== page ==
Scotland fans will get the chance to re-live one of their greatest ever performances tonight when Scottish Rugby replays the whole of their 1990 Grand Slam victory against England.
You can tune in from 7pm on Scottish Rugby’s Facebook and YouTube pages to watch one of the most famous days in Scotland’s history, a 13-7 win that earned them a third Grand Slam.
That afternoon at a packed BT Murrayfield is one of the defining matches in Championship history as Scotland, led by Sir Ian McGeechan and Jim Telfer, seized the title for the first time in six years.
England’s wait for the trophy was longer than Scotland’s, stretching back to 1980, but their team – led by Will Carling – was as strong as any they had ever produced and they backed it up by going on to win the 1991 and 1992 Grand Slam.
Here’s the story of one of rugby’s most famous matches.
England had started the Championship in red-hit form, blasting Ireland aside in a convincing 23-0 win at Twickenham in Round 1 with tries from David Egerton, Jeremy Guscott, Jeff Probyn and Rory Underwood.
Scotland’s first game came a fortnight later against the same opposition but things were far from smooth, a 13-10 win at Lansdowne Road came courtesy of two Derek White tries.
Meanwhile, England’s serene march continued as they dispatched France 26-7 in Paris and Wales 34-6 at Twickenham to leave just Scotland to overcome.
Scotland matched that by seeing off France comfortably too, 21-0 at BT Murrayfield, before a 13-9 win in Cardiff created a dream showdown with the auld enemy.
England headed north as the team to beat. The swagger with which they had seen off Ireland, France and Wales led many to believe they were unstoppable.
In contrast, Scotland’s had been a far grittier road but, with a political backdrop adding further emotion to such a gigantic contest, the match was about more than just rugby.
And Ian McGeechan and Jim Telfer tapped into the perfectly.
Speaking to the Guardian this year, wing Iwan Tukalo remembered: “He [Telfer] started this whole thing about not just playing for the jersey but for yourselves, your friends and families, saying: ‘If you win this game, it is life-changing for you.’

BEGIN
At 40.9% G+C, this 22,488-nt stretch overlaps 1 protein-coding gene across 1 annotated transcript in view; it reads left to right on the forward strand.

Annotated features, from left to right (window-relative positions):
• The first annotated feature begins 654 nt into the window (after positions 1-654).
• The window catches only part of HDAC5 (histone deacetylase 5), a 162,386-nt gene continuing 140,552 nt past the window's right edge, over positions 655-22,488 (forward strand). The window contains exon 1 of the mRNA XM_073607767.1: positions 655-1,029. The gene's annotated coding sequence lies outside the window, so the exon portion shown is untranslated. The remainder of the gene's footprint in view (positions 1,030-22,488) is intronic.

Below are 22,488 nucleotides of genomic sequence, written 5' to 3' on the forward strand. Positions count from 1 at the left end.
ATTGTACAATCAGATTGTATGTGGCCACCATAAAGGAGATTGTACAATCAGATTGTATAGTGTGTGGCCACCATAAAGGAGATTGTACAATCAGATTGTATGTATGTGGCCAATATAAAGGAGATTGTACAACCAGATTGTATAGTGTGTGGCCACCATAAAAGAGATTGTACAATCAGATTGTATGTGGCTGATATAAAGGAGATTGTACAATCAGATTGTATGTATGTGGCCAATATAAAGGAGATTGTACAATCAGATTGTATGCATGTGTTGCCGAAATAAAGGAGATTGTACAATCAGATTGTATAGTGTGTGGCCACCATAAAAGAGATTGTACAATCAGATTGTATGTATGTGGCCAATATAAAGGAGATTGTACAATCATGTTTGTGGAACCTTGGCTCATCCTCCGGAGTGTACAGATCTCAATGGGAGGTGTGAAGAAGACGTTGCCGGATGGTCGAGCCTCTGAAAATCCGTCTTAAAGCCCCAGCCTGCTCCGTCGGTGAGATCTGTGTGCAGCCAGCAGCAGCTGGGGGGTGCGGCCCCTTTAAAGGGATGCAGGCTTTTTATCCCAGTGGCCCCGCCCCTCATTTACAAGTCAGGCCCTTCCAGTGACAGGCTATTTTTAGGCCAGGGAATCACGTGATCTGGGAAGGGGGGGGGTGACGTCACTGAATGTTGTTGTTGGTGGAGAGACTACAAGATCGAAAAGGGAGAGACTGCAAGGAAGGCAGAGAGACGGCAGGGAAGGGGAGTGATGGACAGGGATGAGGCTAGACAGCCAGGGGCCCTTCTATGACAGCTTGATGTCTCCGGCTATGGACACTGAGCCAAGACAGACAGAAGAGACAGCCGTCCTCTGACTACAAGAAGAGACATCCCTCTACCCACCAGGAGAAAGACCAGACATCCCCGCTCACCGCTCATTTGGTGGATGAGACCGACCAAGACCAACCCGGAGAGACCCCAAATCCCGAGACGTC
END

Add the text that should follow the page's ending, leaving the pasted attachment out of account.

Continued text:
“At the end he said: ‘There is a jersey on the front of your chair; pick that jersey up and give it to the person it belongs to and make a commitment to them’.” Tukalo had John Jeffrey’s No.6 jersey. “I just said: ‘JJ, there’s your jersey, I won’t let you down.’ For me, after that, nobody was going to beat us that day.”
Scotland walked out onto the field slowly before kick-off, insisting to arrive with purpose like gladiators. It worked and a destabilised England were rattled from the get-go.
McGeechan’s plan was to test England and force them to reveal a Plan B. Plan A had been working just fine in their previous three games, with their electric backs finding space to run and their brutal forwards smashing opponents out of the way.
But Scotland stood tall. They cut off the space for Guscott and Underwood and hit England with as much power as the visitors hit them.
Two Craig Chalmers penalties put Scotland 6-0 up but Guscott was too good to be kept quiet for long and his try cut that gap to two.
Chalmers added a third penalty to stretch the lead to 9-4 at the break but the moment the game will always be remembered for came early in the second half as Gavin Hastings deftly kicked forward and Tony Stanger powered on to score a try.
Simon Hodgkinson kicked a penalty for England but they could not break through Scotland’s stubborn defence and the hosts held on for what is arguably the most famous win.